Cross-ref’d from The Attic:
For a little while now I’ve been meaning to do a round-up of interesting little snippets of information do to with museums and related issues which I’ve recently come across. Most are via Museum Anthropology.
First up is a review of the Museum of the Battle of Ideas in Cuba. As Michelle Tisdel Flikke reveals in her engaging essay, the Museum was set up by the Cuban government in the wake of the ideological battle with the US over the custody of Elian Gonzalez. What’s interesting about this particular institution, is that it appears to be, not only a manifestation of the mythologising of history as a necessary component of the development of national heritage, but also that it is dealing with a fairly recent event. As discussions on this blog in the past have revealed, there is usually a time-lag between events happening and and them becoming part of the master narrative of nation. Often, in the case of war or revolution or occupation, a period of reflection appears to be necessary in order for the wrangling between various interest groups and different voices to reach some sort of dominant view which becomes historical ‘fact’. However, here, it appears the Cuban government, unsurprisingly, pounced on the propaganda value of the incident almost immediately, immortalising their version of events in a museum (which as I’m sure we’re all aware by now, seems to have the effect – outwardly at least – of objectifying history). But, what perhaps transcends this museum’s most basic propagandist function, is the imaginative way in which the Gonzalez incident is tied to a much broader historical narrative of migration to and from Cuba from the nineteenth century. Not only that, the museum has become an epicentre for popular imaginings of nationhood, with thousands of artefacts donated from Cubans all around the world, many of which – according to Flikke – relate to the revolution and perceived acts of aggression on the Cuban people. The museum thus has become a site of remembrance, memorial (to Elian and his family) and a repository of ideas of Cuban identity and nationhood. Perhaps appropriately enough in this context, a museum of the people. Although as Flikke reveals, the absences and ‘silences’ in the overall narrative are profound.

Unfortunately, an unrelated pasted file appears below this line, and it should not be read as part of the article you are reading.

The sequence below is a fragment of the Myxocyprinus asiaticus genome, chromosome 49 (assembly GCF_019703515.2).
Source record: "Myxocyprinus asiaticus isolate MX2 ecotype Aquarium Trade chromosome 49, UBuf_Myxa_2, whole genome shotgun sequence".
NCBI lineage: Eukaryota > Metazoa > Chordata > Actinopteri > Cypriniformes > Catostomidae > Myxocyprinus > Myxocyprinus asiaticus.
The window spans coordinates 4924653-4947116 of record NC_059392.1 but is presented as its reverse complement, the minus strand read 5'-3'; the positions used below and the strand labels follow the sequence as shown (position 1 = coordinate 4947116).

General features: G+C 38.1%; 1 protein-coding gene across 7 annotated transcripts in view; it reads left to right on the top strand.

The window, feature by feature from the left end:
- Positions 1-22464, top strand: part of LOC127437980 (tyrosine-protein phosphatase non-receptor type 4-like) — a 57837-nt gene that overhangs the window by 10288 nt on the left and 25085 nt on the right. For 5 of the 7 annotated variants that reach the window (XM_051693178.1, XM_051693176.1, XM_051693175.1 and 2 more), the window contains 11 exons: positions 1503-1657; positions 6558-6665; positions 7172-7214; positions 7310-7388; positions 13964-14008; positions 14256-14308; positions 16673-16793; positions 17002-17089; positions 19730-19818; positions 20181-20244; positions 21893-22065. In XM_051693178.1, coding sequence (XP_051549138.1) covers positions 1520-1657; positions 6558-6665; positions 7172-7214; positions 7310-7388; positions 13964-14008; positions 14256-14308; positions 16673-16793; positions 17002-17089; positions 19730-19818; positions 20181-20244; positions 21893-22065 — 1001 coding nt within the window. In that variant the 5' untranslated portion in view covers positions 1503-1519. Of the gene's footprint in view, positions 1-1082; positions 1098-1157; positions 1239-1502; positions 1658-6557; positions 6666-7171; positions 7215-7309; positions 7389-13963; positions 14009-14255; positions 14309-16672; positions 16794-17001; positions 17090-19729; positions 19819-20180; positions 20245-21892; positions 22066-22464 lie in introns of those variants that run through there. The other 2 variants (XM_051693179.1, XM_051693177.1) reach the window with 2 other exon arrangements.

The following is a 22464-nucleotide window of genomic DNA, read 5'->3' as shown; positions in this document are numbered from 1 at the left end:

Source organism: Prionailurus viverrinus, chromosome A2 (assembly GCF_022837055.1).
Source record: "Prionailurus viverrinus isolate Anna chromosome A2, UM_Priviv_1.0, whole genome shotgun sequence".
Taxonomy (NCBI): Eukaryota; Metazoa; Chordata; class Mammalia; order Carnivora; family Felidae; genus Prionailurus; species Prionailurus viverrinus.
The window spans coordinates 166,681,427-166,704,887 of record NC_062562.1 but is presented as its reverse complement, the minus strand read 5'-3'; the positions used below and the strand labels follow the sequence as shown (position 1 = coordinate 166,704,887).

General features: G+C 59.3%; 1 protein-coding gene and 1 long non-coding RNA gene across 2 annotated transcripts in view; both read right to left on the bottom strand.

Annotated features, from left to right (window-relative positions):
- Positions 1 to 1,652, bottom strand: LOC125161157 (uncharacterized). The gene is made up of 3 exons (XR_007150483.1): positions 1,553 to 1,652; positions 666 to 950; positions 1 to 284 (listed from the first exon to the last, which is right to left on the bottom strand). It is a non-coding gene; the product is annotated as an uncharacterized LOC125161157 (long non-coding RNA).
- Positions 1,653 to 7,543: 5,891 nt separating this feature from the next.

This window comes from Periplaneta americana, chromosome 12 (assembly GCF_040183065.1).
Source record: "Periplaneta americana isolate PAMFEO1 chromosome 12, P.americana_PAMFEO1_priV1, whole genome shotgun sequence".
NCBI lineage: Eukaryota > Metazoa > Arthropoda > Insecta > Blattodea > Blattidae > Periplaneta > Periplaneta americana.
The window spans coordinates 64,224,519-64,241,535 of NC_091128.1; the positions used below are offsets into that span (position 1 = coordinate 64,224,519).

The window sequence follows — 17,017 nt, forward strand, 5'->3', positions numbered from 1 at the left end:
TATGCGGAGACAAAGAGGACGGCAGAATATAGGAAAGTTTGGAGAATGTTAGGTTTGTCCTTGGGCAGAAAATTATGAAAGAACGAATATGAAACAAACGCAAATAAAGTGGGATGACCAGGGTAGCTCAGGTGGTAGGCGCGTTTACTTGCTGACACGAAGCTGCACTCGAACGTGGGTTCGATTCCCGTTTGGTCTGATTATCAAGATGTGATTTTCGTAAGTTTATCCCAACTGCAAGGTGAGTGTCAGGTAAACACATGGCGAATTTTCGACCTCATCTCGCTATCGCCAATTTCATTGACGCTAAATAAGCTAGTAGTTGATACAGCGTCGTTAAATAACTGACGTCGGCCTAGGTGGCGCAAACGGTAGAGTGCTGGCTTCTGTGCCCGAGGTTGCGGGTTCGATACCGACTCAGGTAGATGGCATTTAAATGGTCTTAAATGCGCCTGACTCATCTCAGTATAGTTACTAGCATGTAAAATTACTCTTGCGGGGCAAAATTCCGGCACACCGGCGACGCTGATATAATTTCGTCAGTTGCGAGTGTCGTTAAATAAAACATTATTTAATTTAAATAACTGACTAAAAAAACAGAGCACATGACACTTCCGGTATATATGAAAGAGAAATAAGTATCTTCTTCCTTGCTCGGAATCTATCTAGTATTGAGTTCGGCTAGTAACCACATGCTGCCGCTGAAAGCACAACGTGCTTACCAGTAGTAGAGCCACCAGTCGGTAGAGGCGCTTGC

Altogether the essay is, for me, a fascinating insight into the workings of museums and heritage in a communist state; an intriguing mix of stock socialist imagery (note the evocative sculpture of the boy casting away an imperialist doll), revolutionary propaganda versus what appears to be a genuine sense of ownership, identification and engagement with the museum and its themes by its audience.